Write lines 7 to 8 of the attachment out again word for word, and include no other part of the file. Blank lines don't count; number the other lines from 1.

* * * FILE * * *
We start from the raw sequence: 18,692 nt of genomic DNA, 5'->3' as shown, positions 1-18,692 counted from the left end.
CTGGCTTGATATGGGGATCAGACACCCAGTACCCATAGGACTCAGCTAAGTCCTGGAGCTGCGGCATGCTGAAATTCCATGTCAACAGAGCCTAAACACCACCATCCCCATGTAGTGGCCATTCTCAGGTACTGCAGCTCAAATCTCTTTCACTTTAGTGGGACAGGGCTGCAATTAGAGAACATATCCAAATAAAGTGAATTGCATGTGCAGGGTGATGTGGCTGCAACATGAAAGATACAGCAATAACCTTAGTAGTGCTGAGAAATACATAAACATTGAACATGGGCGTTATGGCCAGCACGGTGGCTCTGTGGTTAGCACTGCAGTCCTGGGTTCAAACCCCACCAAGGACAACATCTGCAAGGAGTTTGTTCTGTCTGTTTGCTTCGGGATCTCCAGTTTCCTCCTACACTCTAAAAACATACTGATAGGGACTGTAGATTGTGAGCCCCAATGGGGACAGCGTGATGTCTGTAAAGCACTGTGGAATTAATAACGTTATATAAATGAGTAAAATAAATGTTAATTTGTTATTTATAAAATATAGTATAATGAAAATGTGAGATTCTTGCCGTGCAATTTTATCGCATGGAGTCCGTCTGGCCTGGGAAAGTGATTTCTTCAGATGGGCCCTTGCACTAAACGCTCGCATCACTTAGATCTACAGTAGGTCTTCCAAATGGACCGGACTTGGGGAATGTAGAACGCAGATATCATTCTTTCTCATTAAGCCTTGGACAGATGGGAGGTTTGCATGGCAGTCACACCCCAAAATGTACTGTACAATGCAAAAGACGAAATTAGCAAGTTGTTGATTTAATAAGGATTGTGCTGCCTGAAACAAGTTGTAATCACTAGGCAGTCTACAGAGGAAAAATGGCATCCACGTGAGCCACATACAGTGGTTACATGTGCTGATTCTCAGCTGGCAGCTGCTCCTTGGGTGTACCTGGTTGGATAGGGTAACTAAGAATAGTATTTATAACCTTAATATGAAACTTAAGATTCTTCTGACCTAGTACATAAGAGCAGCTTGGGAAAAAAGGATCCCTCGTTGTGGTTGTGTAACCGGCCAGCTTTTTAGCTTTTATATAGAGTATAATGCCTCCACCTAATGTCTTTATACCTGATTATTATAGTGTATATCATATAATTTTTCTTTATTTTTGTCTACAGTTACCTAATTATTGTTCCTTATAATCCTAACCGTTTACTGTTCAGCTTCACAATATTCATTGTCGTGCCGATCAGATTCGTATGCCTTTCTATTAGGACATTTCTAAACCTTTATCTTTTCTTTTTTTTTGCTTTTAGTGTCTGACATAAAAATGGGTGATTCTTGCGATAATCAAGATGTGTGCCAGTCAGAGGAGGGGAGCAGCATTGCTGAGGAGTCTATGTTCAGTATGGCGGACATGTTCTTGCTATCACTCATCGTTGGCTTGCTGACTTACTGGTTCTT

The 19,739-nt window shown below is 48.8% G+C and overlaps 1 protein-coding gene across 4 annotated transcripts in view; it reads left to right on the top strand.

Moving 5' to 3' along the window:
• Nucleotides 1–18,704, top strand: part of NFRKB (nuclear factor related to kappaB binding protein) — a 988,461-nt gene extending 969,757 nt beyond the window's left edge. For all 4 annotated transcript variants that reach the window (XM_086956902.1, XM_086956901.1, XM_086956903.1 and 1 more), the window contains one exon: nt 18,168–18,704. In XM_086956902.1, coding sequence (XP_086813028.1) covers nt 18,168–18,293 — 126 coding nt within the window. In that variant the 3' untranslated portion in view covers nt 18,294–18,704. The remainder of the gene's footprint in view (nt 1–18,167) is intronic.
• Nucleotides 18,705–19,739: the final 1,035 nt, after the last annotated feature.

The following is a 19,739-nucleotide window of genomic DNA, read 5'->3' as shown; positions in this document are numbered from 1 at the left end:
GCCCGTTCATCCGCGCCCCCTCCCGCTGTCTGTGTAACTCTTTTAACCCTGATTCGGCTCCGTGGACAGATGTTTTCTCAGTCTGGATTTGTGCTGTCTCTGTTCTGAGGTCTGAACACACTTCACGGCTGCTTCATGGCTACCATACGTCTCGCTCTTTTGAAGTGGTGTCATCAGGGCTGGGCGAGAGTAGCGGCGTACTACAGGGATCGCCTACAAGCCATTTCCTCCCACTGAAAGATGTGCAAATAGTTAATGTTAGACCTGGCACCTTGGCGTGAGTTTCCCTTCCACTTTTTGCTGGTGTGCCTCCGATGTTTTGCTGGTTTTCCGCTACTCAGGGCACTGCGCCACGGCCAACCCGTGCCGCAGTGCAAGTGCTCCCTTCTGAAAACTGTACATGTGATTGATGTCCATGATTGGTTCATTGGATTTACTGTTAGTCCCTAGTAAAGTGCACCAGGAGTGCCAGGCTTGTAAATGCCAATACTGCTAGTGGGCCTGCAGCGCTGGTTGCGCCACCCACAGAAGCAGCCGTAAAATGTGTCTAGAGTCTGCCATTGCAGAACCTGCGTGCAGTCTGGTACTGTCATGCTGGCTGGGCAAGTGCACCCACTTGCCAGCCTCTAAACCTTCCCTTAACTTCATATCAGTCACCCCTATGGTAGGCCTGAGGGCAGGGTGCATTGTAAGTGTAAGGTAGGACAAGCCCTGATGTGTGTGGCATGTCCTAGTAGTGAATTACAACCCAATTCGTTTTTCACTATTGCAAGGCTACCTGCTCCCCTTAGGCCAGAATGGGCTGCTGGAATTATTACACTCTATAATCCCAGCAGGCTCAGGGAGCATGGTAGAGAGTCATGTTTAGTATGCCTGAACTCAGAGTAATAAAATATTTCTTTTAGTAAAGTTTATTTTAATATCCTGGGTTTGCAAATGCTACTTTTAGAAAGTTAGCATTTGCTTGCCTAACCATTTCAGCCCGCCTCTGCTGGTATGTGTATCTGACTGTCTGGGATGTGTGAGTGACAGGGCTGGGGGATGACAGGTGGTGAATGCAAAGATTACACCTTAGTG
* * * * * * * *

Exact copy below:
The following is a 19,739-nucleotide window of genomic DNA, read 5'->3' as shown; positions in this document are numbered from 1 at the left end:
GCCCGTTCATCCGCGCCCCCTCCCGCTGTCTGTGTAACTCTTTTAACCCTGATTCGGCTCCGTGGACAGATGTTTTCTCAGTCTGGATTTGTGCTGTCTCTGTTCTGAGGTCTGAACACACTTCACGGCTGCTTCATGGCTACCATACGTCTCGCTCTTTTGAAGTGGTGTCATCAGGGCTGGGCGAGAGTAGCGGCGTACTACAGGGATCGCCTACAAGCCATTTCCTCCCACTGAAAGATGTGCAAATAGTTAATGTTAGACCTGGCACCTTGGCGTGAGTTTCCCTTCCACTTTTTGCTGGTGTGCCTCCGATGTTTTGCTGGTTTTCCGCTACTCAGGGCACTGCGCCACGGCCAACCCGTGCCGCAGTGCAAGTGCTCCCTTCTGAAAACTGTACATGTGATTGATGTCCATGATTGGTTCATTGGATTTACTGTTAGTCCCTAGTAAAGTGCACCAGGAGTGCCAGGCTTGTAAATGCCAATACTGCTAGTGGGCCTGCAGCGCTGGTTGCGCCACCCACAGAAGCAGCCGTAAAATGTGTCTAGAGTCTGCCATTGCAGAACCTGCGTGCAGTCTGGTACTGTCATGCTGGCTGGGCAAGTGCACCCACTTGCCAGCCTCTAAACCTTCCCTTAACTTCATATCAGTCACCCCTATGGTAGGCCTGAGGGCAGGGTGCATTGTAAGTGTAAGGTAGGACAAGCCCTGATGTGTGTGGCATGTCCTAGTAGTGAATTACAACCCAATTCGTTTTTCACTATTGCAAGGCTACCTGCTCCCCTTAGGCCAGAATGGGCTGCTGGAATTATTACACTCTATAATCCCAGCAGGCTCAGGGAGCATGGTAGAGAGTCATGTTTAGTATGCCTGAACTCAGAGTAATAAAATATTTCTTTTAGTAAAGTTTATTTTAATATCCTGGGTTTGCAAATGCTACTTTTAGAAAGTTAGCATTTGCTTGCCTAACCATTTCAGCCCGCCTCTGCTGGTATGTGTATCTGACTGTCTGGGATGTGTGAGTGACAGGGCTGGGGGATGACAGGTGGTGAATGCAAAGATTACACCTTAGTG